Christy Anderson studies and teaches the history of architecture. While most of her work focuses on the buildings of early modern Europe, her projects extend broadly across oceans and into contemporary design. A full-time member of the Department of Art History at the University of Toronto, and a member of the faculty at Daniels, she enjoys teaching both non-specialist undergraduates and students in the professional programs.
Her most recent project is a study of the ship as an architectural type, which explores the spaces and environments that connect the sea to the shore. Ships facilitated global exchange and moved goods, people, and the natural world from port to port. The environment of the sea, the technology of design, the movement of commodities, and the shaping of cities all centre on the ship as mobile architecture.
Christy has published a survey of Renaissance architecture (Oxford University Press, 2013) that treats buildings across Europe and rewrites the history of the field.
Christy's earlier projects include a study of the relationship between architectural education and reading methodologies in the practice of the English architect in her book Inigo Jones and the Classical Tradition (Cambridge University Press, 2006). She has also published on the complicated history of classicism and gender, the failure of architectural language, and the politics of wonder.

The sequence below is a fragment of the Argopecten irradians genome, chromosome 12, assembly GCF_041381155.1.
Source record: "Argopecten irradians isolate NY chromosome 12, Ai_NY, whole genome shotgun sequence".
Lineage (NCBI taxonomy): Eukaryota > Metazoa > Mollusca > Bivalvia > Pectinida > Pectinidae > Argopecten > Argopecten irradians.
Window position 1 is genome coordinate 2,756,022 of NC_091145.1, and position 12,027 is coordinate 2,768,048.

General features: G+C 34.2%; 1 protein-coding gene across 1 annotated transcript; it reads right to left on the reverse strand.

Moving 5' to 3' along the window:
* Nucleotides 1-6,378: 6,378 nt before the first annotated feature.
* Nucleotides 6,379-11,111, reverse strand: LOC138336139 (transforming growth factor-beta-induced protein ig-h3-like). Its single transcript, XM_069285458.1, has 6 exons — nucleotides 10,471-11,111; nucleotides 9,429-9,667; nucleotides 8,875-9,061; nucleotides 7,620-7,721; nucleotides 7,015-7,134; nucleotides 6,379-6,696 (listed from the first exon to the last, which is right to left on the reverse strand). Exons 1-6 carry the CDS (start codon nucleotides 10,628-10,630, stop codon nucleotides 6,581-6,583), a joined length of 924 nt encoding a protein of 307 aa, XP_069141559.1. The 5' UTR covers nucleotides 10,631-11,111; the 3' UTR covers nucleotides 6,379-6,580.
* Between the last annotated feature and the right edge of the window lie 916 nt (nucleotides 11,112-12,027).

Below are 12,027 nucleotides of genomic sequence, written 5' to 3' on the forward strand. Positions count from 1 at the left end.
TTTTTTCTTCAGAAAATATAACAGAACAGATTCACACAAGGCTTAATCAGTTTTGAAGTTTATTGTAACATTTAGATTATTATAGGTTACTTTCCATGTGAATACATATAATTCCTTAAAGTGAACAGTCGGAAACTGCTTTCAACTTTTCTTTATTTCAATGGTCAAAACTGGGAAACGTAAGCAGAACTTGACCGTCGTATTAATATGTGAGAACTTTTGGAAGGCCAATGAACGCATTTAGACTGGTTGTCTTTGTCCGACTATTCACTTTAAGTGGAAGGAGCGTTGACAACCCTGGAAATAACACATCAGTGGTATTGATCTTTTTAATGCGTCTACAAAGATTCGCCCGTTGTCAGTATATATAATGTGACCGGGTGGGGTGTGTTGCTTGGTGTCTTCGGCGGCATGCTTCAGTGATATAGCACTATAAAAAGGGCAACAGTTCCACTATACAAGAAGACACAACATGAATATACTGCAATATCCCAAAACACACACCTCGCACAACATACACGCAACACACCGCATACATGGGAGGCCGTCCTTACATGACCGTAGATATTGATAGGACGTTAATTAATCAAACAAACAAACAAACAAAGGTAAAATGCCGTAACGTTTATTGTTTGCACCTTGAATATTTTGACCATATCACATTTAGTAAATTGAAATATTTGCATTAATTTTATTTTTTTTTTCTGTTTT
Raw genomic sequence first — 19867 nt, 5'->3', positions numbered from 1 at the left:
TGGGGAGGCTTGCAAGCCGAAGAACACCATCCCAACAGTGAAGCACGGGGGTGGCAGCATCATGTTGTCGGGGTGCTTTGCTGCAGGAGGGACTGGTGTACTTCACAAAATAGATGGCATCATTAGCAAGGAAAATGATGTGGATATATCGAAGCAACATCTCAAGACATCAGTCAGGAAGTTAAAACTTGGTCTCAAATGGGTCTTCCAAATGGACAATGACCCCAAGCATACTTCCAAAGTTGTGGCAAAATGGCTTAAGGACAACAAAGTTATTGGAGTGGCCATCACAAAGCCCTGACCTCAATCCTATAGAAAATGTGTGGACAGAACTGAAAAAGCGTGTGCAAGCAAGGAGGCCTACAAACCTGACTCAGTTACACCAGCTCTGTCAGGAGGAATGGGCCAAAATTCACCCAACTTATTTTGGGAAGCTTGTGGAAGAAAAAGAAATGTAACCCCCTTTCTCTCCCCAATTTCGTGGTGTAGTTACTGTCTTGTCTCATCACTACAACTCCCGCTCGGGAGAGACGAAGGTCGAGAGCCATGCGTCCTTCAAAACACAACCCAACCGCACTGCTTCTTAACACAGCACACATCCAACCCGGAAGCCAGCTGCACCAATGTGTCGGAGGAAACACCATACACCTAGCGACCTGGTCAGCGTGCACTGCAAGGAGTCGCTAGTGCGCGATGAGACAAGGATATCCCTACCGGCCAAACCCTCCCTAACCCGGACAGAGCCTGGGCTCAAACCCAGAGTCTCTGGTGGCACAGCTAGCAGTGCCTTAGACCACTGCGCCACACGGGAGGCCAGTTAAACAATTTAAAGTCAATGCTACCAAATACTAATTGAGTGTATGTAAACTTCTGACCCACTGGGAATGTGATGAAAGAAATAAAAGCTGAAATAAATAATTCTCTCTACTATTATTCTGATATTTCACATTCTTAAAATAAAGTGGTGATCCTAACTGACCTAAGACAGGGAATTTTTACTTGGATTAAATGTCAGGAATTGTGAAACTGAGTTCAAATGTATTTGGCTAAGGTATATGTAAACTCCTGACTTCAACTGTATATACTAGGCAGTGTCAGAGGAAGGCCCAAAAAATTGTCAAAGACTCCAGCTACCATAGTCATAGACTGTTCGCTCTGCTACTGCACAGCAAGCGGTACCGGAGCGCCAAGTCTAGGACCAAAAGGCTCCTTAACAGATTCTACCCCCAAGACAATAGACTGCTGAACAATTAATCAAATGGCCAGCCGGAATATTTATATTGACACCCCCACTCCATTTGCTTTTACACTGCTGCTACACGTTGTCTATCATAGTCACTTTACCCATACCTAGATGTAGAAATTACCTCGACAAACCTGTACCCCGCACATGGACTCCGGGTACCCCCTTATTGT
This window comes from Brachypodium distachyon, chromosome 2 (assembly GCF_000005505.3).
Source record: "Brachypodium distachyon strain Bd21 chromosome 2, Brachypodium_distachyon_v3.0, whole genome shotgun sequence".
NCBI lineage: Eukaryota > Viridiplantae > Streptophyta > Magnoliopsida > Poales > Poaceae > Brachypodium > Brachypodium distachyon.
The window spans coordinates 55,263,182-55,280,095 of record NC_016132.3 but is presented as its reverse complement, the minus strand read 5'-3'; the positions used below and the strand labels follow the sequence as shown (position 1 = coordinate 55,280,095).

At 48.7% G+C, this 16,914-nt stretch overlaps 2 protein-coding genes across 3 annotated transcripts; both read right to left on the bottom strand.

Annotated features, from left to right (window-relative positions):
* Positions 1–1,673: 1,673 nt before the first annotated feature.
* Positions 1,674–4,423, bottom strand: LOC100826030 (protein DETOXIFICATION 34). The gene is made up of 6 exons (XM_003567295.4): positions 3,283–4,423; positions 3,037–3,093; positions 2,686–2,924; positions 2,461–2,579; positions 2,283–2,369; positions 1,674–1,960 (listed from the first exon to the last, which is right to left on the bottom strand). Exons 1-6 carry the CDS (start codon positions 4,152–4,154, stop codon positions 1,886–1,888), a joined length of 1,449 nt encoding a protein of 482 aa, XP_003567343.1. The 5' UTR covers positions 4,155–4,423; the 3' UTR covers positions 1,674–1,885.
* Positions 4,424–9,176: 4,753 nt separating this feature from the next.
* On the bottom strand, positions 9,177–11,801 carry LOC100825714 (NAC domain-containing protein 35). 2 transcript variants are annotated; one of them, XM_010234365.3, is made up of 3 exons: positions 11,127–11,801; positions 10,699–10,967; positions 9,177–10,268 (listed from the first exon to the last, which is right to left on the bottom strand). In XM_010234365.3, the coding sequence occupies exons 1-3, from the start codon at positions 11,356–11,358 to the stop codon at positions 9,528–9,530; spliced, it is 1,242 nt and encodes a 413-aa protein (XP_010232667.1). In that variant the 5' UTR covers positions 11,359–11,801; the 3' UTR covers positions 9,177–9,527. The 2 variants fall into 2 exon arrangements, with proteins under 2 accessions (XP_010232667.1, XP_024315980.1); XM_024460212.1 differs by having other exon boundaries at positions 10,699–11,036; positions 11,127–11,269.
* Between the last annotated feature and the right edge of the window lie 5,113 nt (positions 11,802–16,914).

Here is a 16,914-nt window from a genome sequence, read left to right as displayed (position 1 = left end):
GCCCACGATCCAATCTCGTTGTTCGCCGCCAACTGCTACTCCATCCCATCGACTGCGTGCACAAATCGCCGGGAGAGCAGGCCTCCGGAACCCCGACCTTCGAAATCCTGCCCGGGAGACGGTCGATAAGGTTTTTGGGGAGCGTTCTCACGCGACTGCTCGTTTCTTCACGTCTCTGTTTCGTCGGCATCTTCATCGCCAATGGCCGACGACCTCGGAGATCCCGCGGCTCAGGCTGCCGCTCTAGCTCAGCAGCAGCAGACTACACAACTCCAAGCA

In 2010, Christy was named a John Simon Guggenheim Fellow in the field of architecture, planning and design. She received her PhD from MIT in the School of Architecture, and was a senior research fellow at Worcester College, Oxford University. In addition to teaching at the University of Toronto since 2005, she has also taught at Yale University, MIT, and the Courtauld Institute in London.